Skin Checks, Melanoma Awareness, Skin Cancer
Melanoma is fast growing and the most life-threatening of skin cancers1 – and it’s hard to spot check with the naked eye. So if you have one or two moles you’re concerned about, it pays to get it checked as soon as possible.
That’s why MoleMap offers FREE spot checks of up to three moles within 12 months of having a Full Body Molemap or Full Body Follow-Up appointment (note it’s not included with a MoleMap Skin Check).
This means that if you notice any changes in your skin or moles between appointments – or if you’re worried about a particular mole – you can simply book a time to pop back in and get it professionally checked against the baseline created at your first appointment. You also get the reassurance that any moles of concern are checked by a Melanographer (a trained skin cancer nurse) and double-checked by an expert Dermatologist.
But is a spot check thorough enough?
Some skin cancer detection services offer free spot checks of just one to two moles of concern. While these spot checks are certainly better than no checks at all, a spot check shouldn’t take the place of a comprehensive, head-to-toe check by skin cancer experts every year, such as a Full Body MoleMap. This is especially important if you have a medium to high melanoma risk (take our quick risk quiz to check your risk factor).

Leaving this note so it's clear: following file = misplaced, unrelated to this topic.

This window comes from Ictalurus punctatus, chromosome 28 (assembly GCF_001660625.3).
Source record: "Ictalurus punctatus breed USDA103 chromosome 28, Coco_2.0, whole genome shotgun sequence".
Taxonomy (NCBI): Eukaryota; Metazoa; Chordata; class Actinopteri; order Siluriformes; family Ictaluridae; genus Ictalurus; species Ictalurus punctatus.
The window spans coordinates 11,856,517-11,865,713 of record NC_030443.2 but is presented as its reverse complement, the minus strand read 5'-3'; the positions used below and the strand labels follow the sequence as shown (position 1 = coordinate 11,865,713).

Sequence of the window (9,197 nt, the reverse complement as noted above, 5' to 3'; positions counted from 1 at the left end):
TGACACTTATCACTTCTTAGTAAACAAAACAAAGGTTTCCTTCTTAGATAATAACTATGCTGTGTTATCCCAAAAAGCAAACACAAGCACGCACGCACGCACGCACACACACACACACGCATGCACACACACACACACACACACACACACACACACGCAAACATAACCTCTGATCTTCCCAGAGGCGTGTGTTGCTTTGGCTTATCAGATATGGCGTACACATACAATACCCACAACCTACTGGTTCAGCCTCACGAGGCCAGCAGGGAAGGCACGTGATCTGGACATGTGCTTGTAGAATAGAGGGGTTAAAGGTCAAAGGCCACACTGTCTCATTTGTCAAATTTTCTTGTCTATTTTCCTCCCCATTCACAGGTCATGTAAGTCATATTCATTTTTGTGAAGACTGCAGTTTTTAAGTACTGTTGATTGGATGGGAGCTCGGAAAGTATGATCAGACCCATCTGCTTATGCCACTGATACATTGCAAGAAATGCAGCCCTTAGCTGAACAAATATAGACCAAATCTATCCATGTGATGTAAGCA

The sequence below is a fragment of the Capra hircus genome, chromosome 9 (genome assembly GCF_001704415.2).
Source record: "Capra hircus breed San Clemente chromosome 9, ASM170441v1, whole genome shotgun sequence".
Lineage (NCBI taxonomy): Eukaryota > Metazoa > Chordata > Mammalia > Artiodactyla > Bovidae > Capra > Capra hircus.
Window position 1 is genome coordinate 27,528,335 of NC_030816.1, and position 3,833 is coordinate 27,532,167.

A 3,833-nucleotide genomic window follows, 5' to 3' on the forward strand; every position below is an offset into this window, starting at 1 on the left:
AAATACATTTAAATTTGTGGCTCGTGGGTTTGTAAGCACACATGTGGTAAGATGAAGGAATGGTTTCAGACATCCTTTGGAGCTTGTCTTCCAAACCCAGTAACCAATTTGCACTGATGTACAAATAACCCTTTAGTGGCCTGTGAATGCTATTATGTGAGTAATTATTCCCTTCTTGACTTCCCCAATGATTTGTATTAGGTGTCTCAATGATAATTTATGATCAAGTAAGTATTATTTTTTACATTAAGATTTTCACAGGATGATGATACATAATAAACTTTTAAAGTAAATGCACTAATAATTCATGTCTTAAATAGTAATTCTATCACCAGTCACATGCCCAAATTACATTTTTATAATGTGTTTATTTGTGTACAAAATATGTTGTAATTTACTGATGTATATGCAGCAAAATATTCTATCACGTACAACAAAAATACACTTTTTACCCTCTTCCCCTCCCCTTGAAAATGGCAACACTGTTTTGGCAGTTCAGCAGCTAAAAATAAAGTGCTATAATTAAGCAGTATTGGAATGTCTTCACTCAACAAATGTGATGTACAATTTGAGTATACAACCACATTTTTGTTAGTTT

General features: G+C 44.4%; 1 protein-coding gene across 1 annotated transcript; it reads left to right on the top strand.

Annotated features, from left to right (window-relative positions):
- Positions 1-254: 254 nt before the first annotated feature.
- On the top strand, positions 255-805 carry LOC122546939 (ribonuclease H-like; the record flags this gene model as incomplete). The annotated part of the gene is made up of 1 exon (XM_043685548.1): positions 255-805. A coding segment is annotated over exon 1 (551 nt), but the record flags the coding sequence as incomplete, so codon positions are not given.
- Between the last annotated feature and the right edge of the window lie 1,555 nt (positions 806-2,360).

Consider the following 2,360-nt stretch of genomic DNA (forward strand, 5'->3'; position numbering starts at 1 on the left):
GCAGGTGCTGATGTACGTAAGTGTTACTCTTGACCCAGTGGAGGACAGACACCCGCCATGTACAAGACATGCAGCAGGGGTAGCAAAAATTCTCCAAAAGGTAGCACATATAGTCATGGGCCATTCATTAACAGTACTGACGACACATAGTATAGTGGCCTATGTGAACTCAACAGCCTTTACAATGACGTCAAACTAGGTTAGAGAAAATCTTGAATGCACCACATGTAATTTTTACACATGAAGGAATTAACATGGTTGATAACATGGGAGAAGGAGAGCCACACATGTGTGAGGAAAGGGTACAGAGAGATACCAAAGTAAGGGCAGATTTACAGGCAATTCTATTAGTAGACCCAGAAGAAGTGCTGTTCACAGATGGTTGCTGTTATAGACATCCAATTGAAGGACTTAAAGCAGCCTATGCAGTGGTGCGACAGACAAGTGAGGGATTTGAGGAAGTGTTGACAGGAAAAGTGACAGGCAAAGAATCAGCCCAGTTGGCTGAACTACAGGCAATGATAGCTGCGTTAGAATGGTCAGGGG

Because your skin is always changing, a Full Body MoleMap (or Follow-Up) is designed to track those changes and detect melanoma in its early stages – when it’s most treatable. Our Melanographers are detecting and diagnosing melanoma and other skin cancers day in and day out, so they know exactly what to look for.
What’s more, today’s advanced technology goes below the surface to detect skin cancers much earlier than visual checks. Using a dermatoscope and a high-tech camera, MoleMap’s Melanographers (trained skin cancer nurses) can look deep inside a mole’s structure to help detect melanoma in its early stages – when it’s most treatable.
What about the spot that you didn’t spot?
While we recommend that you regularly self-check your skin at home (ideally every three months), it’s important to remember that early-stage melanoma is very difficult to detect with an untrained eye.
Remember, even if you’ve noticed one mole that concerns you, there’s a risk that you might not spot another - potentially more dangerous - mole somewhere else on your body. That’s why having regular, professional skin checks are so vital.
If you think a spot has changed in size, shape or colour – or just feels different – don’t hesitate to call us on 0800 665 362.
Book with MoleMap today.
1. Health Promotion Agency and the Melanoma Network of New Zealand (MelNet) 2017: New Zealand Skin Cancer Primary Prevention and Early Detection Strategy 2017 to 2022.